December 18, 2012
THE LAST WORD
My Christmas Wish? Gas at Three Bucks a Litre
by Alberto Mario DeLogu
It's obvious: in these modern times there is no other way to influence people’s behaviour when it comes to using their car than to hit them where it really hurts: their wallet. Italian authorities are among those who have tried to reduce car use by creating pedestrian-only areas, enforcing an alternate plate-number system, and having obligatory car-free Sundays. Not surprisingly, the effect was slight. Only when the price of gas reached 1.80 euros per litre did the miracle of ungluing Italians off their car seat occur.
Statistics show that with gas prices peaking, by March 2012 gas consumption in Italy decreased by 10 percent compared to 2011. Since then, people are driving fewer kilometres, buying fewer cars, and using more public transportation. The number of bicycle riders is up. In short, Italians are starting to behave like they have the public good in mind.
In Canada, however, the miracle of reduced car use is still only in God's long-term plans. And even if the price of gas were to leap to two and a half dollars per litre (the equivalent price of gas in Italy), peeling Canadians off their car seats might still prove impossible.
This is a country built around the car: the land of sidewalk-free residential neighbourhoods, shopping centres the size of small Italian towns, and sports utility vehicles – those bulky monuments to human vanity – that have nothing to do with sports, never mind utility. They’re not vehicles, but rather mechanical monsters often driven by young, diaphanous mothers on a perpetual diet, who use them to …carry loads of lumber? …race from Paris to Dakar? …cross the Himalayas? Nah: to shop for groceries, take the kids to school, and go and get their hair done. These two-ton masses of metal and glass start sucking energy the minute they hit the assembly line. They clog our streets, pollute the environment, and turn our cities into a Ridley Scott nightmare. As for what they do to people, well, we are already starting to look like those pear-shaped humanoids in Disney-Pixar's prophetic animation movie Wall-e.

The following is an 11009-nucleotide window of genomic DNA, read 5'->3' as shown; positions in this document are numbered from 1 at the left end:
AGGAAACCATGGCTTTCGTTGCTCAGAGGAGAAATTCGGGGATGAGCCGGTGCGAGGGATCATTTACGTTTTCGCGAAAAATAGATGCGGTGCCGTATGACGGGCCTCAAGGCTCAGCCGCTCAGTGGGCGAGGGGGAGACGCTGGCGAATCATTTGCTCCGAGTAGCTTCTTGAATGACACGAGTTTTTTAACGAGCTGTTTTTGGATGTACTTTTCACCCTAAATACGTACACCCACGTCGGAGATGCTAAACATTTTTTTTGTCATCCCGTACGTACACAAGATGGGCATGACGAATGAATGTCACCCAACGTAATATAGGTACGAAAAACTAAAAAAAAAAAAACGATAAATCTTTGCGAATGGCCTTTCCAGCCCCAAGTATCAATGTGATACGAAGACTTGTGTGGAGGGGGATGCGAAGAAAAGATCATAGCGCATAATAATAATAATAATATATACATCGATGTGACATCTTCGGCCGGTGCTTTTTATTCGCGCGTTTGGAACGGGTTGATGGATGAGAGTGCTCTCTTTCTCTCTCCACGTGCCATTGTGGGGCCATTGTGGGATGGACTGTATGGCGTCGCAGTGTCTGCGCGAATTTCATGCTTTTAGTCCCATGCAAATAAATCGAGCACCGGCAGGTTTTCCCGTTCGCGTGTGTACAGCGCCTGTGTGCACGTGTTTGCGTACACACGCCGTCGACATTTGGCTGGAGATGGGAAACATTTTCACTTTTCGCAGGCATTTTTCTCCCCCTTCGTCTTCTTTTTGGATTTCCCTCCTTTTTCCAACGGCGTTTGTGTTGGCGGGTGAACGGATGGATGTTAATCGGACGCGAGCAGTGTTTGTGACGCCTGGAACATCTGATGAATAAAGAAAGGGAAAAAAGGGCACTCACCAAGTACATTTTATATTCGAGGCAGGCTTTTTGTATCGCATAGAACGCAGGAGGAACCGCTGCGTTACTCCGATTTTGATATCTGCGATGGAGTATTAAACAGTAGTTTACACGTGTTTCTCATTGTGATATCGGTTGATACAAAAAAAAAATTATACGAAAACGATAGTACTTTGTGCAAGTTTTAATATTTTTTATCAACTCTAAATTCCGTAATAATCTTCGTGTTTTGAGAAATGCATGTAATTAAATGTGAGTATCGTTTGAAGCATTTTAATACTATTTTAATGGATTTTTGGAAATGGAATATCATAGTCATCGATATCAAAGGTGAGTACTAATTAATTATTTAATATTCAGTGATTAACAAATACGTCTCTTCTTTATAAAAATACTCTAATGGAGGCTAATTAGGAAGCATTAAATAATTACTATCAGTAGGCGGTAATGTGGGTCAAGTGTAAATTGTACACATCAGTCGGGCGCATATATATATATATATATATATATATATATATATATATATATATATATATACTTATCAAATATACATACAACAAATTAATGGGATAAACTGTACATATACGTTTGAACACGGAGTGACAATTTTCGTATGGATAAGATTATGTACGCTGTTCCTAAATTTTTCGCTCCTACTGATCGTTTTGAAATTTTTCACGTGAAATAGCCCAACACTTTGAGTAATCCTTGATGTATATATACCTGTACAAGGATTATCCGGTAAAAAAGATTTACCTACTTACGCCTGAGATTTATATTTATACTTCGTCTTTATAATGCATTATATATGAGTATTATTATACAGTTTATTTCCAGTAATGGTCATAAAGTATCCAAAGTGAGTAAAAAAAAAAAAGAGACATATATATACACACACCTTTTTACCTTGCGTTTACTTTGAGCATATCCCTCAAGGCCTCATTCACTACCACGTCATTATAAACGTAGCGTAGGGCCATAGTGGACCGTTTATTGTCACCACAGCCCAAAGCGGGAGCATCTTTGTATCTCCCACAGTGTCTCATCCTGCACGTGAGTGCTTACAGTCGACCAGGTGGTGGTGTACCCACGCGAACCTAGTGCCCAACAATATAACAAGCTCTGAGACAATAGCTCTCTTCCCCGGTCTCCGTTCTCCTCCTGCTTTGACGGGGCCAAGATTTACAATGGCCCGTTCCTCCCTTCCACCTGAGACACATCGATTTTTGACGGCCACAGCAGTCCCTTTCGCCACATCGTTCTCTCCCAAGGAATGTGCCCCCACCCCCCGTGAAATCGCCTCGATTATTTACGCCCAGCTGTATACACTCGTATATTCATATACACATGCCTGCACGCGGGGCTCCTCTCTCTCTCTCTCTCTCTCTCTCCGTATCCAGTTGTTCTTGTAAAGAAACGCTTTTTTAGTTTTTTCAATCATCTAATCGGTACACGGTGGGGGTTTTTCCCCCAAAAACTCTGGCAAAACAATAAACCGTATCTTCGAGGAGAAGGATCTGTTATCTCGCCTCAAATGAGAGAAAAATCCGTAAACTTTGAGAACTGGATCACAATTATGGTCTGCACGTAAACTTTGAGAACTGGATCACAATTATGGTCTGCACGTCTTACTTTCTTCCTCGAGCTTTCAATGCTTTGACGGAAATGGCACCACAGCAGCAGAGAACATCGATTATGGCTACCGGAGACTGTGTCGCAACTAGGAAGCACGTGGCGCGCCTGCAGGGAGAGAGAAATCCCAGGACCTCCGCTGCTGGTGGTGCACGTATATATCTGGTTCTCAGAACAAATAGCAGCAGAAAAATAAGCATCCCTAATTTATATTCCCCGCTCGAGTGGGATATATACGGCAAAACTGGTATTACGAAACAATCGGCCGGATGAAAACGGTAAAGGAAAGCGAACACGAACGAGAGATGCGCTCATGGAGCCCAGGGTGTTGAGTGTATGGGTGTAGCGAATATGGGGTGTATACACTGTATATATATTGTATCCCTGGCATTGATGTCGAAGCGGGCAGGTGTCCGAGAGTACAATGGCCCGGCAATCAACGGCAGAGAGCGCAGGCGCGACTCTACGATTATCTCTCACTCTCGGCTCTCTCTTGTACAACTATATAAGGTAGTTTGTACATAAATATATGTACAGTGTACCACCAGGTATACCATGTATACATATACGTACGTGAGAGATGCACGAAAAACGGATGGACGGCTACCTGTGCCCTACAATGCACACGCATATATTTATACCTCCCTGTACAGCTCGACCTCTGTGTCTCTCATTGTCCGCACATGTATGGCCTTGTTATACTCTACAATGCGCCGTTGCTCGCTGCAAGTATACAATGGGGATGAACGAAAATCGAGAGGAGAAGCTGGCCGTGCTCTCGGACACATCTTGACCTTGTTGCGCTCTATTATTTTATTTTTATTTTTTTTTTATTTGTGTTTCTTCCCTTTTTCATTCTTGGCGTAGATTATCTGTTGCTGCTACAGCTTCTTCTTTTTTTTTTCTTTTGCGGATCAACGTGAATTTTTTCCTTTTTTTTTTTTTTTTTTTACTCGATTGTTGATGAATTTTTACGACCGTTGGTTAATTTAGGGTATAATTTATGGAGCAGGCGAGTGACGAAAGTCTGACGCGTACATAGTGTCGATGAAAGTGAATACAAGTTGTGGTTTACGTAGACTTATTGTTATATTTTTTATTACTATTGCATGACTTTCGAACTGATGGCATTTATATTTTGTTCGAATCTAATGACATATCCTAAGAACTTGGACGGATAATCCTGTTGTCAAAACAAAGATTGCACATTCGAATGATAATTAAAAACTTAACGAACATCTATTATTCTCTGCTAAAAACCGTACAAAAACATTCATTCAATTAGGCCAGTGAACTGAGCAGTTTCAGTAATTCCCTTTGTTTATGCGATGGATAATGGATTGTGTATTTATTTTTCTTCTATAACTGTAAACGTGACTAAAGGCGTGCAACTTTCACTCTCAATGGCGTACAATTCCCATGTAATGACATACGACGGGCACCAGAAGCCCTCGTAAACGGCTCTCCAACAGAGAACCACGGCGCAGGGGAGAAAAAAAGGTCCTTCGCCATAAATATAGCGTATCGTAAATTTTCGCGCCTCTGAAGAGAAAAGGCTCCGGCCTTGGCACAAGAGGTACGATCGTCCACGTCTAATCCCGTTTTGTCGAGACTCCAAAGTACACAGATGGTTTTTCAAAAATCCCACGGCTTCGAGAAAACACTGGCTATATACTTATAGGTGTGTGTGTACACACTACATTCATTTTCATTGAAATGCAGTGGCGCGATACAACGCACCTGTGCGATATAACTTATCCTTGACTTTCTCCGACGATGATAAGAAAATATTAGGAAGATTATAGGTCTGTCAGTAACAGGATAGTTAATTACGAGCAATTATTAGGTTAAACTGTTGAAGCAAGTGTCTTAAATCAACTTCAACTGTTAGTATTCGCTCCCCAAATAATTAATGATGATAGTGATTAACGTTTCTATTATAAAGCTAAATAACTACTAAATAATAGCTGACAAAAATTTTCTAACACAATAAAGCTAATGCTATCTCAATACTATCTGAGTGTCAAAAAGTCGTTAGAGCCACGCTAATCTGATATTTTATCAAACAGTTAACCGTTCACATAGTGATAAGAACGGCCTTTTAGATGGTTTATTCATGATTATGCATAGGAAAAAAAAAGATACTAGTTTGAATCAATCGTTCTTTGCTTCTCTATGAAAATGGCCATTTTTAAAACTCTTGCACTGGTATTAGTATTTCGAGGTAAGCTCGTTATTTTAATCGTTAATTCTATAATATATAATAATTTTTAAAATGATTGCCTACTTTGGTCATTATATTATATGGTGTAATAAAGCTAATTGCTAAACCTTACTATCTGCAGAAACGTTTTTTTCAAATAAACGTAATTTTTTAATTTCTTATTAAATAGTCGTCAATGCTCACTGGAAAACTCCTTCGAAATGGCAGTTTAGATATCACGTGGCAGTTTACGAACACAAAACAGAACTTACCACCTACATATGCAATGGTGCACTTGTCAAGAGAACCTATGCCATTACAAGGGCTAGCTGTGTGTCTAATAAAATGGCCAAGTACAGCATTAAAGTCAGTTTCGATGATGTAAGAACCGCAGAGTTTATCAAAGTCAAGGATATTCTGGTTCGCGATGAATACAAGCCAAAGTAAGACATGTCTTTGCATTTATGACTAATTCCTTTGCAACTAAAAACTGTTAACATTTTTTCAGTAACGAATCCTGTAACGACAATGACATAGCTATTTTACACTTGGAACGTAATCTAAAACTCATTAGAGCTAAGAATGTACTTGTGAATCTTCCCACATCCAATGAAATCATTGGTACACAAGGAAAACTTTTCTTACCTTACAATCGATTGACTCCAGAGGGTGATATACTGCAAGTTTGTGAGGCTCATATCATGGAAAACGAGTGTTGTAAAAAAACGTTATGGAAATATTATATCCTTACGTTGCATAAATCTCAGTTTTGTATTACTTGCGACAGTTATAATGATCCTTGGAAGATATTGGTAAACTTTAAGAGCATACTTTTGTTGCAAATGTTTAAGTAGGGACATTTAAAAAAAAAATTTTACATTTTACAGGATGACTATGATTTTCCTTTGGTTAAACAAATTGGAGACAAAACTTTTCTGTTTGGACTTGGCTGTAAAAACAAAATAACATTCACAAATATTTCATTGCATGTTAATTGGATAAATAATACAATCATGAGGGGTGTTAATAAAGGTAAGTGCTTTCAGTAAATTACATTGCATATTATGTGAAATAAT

People will tell you that they bought an SUV “for safety.” Don’t believe that for a moment! Not only do SUVs roll over more easily than sedans, they are also far more dangerous for other vehicles and pedestrians. But hey: what business does a person have walking on a street anyway? Streets were made for motor vehicles!
And so, on this continent so foolishly devoted to consumption just for the heck of it, let us welcome high gas prices. This Christmas I want gas at three dollars a litre! It may finally serve to convince people to walk more, ride their bikes more, build more sidewalks – and if they must, buy a fuel-savvy Cinquecento instead of a wasteful truckofortress.
Alberto Mario DeLogu is the author of Sardignolo (2010). Born and raised in Sardegna, he now lives in Montreal.
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